HUD: Equal Access to Housing Rule Trans-Inclusive

Wow. Housing non-discrimination for trans people? Really? What amazing news. Via NCTE:

“I am proud to announce a new Equal Access to Housing Rule that says clearly and unequivocally that LGBT individuals and couples have the right to live where they choose […] If you are denying HUD housing to people on the basis of sexual orientation or gender identity, actual or perceived, you’re discriminating, you’re breaking the law, and you will be held accountable. That’s what equal access means, and that’s what this rule is going to do.”

The new rule makes several urgently needed changes to current federal housing and housing-related programs including: prohibiting owners and operators of federally-funded or federally-insured housing, as well as lenders offering federally-insured mortgages from discriminating based on gender identity or sexual orientation;and clarifying the definition of “family” to ensure that LGBT families are not excluded from HUD programs.

Read the whole article. Honestly, when i first started doing advocacy around trans issues, I didn’t expect to see these kinds of rules put in place by 2012.

Sasha’s Sex

The couple who chose to keep their child’s sex a secret so that s/he might be raised free of gendered expectations and stereotypes, have now revealed their child Sasha was declared male at birth.

The reason, of course, is that Sasha is starting school.

Miss Laxton, a web designer from Sawston, Cambridgeshire, admitted that keeping her child’s gender under wraps for so long had not been easy. At her mother and baby group, she said she was regarded as ‘that loony woman who doesn’t know whether her baby is a boy or a girl’. ‘I could never persuade anyone in the group to come round for coffee,’ she said. ‘They just thought I was mental.’

At school, Sasha sometimes wears a ruched-sleeved and scalloped-collared shirt from the girl’s uniform list. But he has yet to encounter any teasing or bullying. ‘Nobody’s ever mentioned it and I would hope that if they actually said something to Sasha, he’d be confident enough to make a good response,’ his mother said.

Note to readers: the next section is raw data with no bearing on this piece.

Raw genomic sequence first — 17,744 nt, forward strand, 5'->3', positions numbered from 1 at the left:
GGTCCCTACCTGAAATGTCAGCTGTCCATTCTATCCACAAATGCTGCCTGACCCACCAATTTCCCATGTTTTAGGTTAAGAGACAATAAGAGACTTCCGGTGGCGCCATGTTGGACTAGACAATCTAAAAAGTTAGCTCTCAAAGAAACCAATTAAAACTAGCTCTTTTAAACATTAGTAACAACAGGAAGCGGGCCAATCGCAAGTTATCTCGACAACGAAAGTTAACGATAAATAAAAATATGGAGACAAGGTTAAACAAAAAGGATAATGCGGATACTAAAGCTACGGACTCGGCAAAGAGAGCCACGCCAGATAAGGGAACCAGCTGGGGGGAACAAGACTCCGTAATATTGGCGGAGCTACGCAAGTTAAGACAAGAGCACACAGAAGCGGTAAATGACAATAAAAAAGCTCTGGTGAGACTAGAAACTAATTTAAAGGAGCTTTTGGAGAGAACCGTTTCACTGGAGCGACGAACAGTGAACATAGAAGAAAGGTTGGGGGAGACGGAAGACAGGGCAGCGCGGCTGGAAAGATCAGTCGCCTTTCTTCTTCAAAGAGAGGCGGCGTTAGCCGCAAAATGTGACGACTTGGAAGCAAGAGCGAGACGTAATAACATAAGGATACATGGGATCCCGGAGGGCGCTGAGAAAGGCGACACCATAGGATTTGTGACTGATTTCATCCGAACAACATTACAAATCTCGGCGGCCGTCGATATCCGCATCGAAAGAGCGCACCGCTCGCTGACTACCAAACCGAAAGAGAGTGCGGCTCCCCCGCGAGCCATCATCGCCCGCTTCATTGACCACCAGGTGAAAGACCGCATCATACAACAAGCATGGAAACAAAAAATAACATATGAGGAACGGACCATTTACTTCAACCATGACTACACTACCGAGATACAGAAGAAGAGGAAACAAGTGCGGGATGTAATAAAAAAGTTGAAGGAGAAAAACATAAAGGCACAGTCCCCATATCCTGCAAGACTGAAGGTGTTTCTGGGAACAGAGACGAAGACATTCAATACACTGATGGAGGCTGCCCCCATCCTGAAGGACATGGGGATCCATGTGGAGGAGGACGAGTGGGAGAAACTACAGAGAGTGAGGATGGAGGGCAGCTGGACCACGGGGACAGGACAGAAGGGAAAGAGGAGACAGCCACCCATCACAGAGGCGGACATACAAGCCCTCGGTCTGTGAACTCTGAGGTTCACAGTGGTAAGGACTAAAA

I think they sound entirely sane and reasonable, and I applaud their efforts to raise their child without the restrictions gender places on all of us.

Two Tune Tuesday: Einsturzende Neubauten

Rachel calls it my clink-bang-whizz-brr music. (Tom Waits, amongst others, is in the same category.)

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It still makes me happy, and they were amazingly cool live. They were the only band I ever played that my mother asked me to turn off, and I vaguely remember her calling it something like “Nazi death music.” I love this description at Trouser Press:

Part deadly earnest post-musical composers, part boys- with-toys goofballs whipping up a ruckus for the pure joy of making noise, Berlin’s Einstürzende Neubauten (Collapsing New Buildings) have built a distinctive, challenging and extremely imaginative sonic career out of implements generally intended for other utilitarian purposes: power drills, humming power lines, water towers, air-conditioning ducts, plate steel, glass, boulders and various large metal objects beaten with sledgehammers, pipes, wrenches and axes. Even traditional tools receive similarly brutal mistreatment — Blixa Bargeld’s pained vocals and guitar are often blurred to the point of abstraction. While Einstürzende Neubauten occasionally veers into song form with intriguing, even attractive, results, the group’s output more typically resembles a bunch of highly amplified (or, in some cases, barely audible) industrial sound-effects records being played at each other with little concern for anything but the raising of blood pressure and artistic hackles. Good shit.

Ah, Blixa: check out the creepiest version of “Somewhere Over the Rainbow” ever recorded. (He was one of Nick Cave’s Bad Seeds too, by the way.)


or there’s always this option.

As someone who goes to see a great deal of music these days – go figure, but it turns out I love chamber music – I tend to leave my phone somewhere in the entrance / antechamber to the actual performance hall. It would make sense if people could check their phones before walking into an event.